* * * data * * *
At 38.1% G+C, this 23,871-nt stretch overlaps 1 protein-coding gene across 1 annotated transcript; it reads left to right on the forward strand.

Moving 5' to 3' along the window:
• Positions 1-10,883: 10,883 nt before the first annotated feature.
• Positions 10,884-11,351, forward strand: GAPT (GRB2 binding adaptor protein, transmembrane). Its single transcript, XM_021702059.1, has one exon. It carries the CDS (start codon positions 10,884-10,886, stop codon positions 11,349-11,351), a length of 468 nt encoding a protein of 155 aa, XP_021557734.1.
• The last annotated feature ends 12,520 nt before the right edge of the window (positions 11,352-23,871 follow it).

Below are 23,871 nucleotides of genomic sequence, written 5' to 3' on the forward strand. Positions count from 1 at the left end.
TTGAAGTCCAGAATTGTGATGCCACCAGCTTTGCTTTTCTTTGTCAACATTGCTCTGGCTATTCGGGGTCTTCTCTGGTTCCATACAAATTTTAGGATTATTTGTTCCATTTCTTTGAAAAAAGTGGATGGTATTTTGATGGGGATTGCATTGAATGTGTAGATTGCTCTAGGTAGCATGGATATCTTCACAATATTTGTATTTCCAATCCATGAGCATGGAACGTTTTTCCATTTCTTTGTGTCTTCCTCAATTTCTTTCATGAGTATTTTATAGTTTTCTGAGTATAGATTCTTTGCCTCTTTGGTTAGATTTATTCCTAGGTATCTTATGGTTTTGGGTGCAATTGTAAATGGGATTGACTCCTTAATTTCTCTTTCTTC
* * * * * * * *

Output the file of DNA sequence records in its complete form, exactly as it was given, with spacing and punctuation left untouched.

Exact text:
At 38.1% G+C, this 23,871-nt stretch overlaps 1 protein-coding gene across 1 annotated transcript; it reads left to right on the forward strand.

Moving 5' to 3' along the window:
• Positions 1-10,883: 10,883 nt before the first annotated feature.
• Positions 10,884-11,351, forward strand: GAPT (GRB2 binding adaptor protein, transmembrane). Its single transcript, XM_021702059.1, has one exon. It carries the CDS (start codon positions 10,884-10,886, stop codon positions 11,349-11,351), a length of 468 nt encoding a protein of 155 aa, XP_021557734.1.
• The last annotated feature ends 12,520 nt before the right edge of the window (positions 11,352-23,871 follow it).

Below are 23,871 nucleotides of genomic sequence, written 5' to 3' on the forward strand. Positions count from 1 at the left end.
TTGAAGTCCAGAATTGTGATGCCACCAGCTTTGCTTTTCTTTGTCAACATTGCTCTGGCTATTCGGGGTCTTCTCTGGTTCCATACAAATTTTAGGATTATTTGTTCCATTTCTTTGAAAAAAGTGGATGGTATTTTGATGGGGATTGCATTGAATGTGTAGATTGCTCTAGGTAGCATGGATATCTTCACAATATTTGTATTTCCAATCCATGAGCATGGAACGTTTTTCCATTTCTTTGTGTCTTCCTCAATTTCTTTCATGAGTATTTTATAGTTTTCTGAGTATAGATTCTTTGCCTCTTTGGTTAGATTTATTCCTAGGTATCTTATGGTTTTGGGTGCAATTGTAAATGGGATTGACTCCTTAATTTCTCTTTCTTC